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A Photo Of A Baby Holding An IUD Is Going Viral.

Proving that even the most reliable birth control doesn't prevent pregnancy 100 percent of the time, a photo of baby Dexter Tyler holding his mother's IUD post-birth has gone viral. The photo, which  Metro  newspaper in the United Kingdom reports as being uploaded to Facebook, is currently not on the social networking site as mom Lucy Hellein's profile can no longer be found. However, the image of Tyler grasping the device can be seen on  (http://imgur.com/a/qjO1d#8s5ZO0n) Imgur.

The paper reports that the IUD was found during Hellein's C-section, and the photo was shared more than 56,000 times.

Speaking to Metro about the situation, she said, "This was actually my third Mirena, my first two worked great. I had this one inserted back in August."

She goes to to tell the paper that she found out she was pregnant in December, but didn't initially want to admit it. When a pregnancy test confirmed that Dexter was on his way, Hellein was already 18 weeks pregnant.

'My Mirena was nowhere to be found on ultrasound so my OB assumed that it had fallen out, but I wasn't convinced," Hellein tells Metro about the mystery of the IUD.

While unexpected, Dexter was a happy surprise for her family. "Although he wasn't planned, my family and I feel incredibly blessed," the mother says.

Mirena, the brand of IUD used by Hellein, is a hormonal-based birth control that is more than 99 percent effective and lasts up to five years, (https://www.mirena-us.com/about-mirena/) according to the maker.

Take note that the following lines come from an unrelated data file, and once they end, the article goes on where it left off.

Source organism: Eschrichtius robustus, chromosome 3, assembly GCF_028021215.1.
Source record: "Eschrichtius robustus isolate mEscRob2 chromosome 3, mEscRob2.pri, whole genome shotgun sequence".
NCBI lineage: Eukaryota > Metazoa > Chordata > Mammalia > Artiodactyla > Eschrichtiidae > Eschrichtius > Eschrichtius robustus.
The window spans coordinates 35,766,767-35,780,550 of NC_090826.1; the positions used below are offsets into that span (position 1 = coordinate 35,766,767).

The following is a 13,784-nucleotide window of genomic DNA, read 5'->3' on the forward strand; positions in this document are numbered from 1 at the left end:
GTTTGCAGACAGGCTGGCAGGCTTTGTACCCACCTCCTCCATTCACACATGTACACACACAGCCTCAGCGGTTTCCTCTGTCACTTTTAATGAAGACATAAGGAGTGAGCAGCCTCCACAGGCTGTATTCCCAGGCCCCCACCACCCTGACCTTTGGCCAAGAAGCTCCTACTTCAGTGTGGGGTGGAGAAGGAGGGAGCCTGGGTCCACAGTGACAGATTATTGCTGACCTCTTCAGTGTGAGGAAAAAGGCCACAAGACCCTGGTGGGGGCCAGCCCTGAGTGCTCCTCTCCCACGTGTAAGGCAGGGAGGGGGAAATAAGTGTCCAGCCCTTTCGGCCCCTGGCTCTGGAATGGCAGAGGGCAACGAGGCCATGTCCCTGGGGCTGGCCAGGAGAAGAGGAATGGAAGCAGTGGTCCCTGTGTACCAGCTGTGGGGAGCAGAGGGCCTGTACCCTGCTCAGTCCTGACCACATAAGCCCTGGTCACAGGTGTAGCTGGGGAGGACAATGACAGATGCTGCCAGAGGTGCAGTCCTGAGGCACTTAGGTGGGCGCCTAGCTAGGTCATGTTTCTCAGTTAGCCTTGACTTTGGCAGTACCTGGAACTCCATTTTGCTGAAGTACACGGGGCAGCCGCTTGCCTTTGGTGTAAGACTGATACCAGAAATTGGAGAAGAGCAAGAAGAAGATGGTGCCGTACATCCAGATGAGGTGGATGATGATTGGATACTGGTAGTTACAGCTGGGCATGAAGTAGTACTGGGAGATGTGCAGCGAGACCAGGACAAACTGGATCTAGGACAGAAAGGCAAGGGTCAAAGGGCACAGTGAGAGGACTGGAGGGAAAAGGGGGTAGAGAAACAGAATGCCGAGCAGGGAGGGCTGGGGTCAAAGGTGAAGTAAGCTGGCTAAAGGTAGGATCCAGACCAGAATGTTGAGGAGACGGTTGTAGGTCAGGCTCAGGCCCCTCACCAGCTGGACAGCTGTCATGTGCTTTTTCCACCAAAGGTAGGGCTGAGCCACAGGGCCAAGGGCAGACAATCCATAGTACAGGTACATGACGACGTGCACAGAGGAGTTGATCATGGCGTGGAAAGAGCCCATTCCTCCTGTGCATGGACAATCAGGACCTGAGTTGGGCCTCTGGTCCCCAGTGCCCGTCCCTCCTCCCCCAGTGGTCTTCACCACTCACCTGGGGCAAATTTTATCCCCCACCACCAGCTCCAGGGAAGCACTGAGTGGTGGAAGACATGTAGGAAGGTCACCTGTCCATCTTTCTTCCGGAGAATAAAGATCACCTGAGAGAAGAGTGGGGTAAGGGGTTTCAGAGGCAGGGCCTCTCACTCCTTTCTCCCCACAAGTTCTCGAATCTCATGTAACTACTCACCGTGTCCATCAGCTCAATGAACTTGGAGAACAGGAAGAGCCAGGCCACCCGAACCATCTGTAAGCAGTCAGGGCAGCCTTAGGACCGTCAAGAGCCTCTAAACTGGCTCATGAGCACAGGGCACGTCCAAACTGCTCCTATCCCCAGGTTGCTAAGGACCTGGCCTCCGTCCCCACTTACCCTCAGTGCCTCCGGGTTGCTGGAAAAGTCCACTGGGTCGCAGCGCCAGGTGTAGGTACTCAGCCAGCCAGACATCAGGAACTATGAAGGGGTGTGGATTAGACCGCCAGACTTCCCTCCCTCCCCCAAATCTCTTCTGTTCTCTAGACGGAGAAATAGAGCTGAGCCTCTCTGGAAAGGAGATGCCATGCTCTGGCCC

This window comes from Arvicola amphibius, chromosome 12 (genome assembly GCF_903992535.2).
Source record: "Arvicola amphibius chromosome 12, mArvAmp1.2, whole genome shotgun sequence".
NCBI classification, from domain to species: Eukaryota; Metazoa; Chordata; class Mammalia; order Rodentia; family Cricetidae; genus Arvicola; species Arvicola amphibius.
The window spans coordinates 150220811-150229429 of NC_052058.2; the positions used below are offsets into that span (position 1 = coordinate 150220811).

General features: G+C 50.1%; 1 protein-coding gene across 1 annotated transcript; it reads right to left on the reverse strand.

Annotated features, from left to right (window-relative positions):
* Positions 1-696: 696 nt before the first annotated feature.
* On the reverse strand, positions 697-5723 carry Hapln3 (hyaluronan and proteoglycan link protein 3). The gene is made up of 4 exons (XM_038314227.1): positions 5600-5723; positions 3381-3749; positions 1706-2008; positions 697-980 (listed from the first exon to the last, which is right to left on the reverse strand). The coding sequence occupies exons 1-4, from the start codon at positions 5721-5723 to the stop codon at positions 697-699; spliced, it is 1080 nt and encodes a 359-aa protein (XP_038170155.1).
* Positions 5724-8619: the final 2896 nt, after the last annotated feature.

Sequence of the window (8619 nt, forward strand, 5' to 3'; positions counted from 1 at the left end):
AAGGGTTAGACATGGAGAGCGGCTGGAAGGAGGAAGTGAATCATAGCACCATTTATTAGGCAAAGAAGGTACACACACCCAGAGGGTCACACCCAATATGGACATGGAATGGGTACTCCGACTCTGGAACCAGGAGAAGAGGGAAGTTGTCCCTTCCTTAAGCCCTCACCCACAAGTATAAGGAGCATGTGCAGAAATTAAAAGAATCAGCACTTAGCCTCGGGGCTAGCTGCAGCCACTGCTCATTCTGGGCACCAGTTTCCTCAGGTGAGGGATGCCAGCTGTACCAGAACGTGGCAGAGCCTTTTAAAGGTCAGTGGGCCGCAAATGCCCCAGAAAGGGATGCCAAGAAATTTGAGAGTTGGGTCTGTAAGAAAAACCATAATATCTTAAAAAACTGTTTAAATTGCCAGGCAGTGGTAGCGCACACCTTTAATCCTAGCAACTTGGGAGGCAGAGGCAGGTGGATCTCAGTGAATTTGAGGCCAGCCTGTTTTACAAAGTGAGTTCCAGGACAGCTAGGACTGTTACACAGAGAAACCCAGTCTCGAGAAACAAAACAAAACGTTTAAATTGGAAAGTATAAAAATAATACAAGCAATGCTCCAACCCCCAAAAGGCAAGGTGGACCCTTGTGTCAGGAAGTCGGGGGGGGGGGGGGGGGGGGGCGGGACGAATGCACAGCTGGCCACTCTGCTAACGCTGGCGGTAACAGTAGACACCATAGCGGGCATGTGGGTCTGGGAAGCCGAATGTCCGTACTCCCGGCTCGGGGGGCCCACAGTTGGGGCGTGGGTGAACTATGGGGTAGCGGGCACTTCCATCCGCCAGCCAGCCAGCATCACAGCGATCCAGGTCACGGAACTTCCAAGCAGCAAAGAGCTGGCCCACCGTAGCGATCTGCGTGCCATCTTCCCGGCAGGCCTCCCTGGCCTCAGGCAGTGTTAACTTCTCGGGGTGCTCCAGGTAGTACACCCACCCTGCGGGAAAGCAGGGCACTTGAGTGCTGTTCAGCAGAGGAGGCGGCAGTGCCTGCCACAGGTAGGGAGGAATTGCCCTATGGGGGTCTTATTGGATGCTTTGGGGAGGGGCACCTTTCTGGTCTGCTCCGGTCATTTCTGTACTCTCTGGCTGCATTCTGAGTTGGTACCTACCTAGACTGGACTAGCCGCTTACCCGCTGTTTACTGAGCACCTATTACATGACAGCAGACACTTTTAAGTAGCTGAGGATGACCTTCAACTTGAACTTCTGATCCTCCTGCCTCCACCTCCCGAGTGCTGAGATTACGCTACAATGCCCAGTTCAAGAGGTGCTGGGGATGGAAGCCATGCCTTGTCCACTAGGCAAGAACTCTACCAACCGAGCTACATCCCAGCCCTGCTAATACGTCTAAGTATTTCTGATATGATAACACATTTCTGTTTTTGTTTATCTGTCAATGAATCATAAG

IUDs can be inserted nonsurgically during an office visit and is reversible, so you can remove it and get pregnant. As in this case, it is possible for IUDs to shift, and Mirena recommends doing a monthly self-check to make sure it's still there.

"It does occur, but very rarely," Mary Jane Minkin, M.D., clinical professor of obstetrics and gynecology at Yale Medical School, explained to (http://www.self.com/story/iud-expulsions-and-perforations) SELF.

The magazine reports that the most common issues, though they aren't common at all, are when the IUD expels itself or pierces a uterine wall.

The best way to ensure that everything is working properly is to do a check, as Mirena recommends.

Self describes that the best way to do this is by inserting a finger into our vagina to ensure that you can feel the IUD strings coming from the cervix.

"Imagine touching your nose and having threads coming out of it-that's what your IUD feels like. If someone can't feel their strings, I have them come in," Minkin told the magazine.

The strings may not always be noticeable, so if you don't feel them, it's not time to start panicking yet. Simply schedule a doctor's office visit to ensure that your IUD is properly placed.

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Publication:International Business Times - US ed.
Date:May 5, 2017
Words:482
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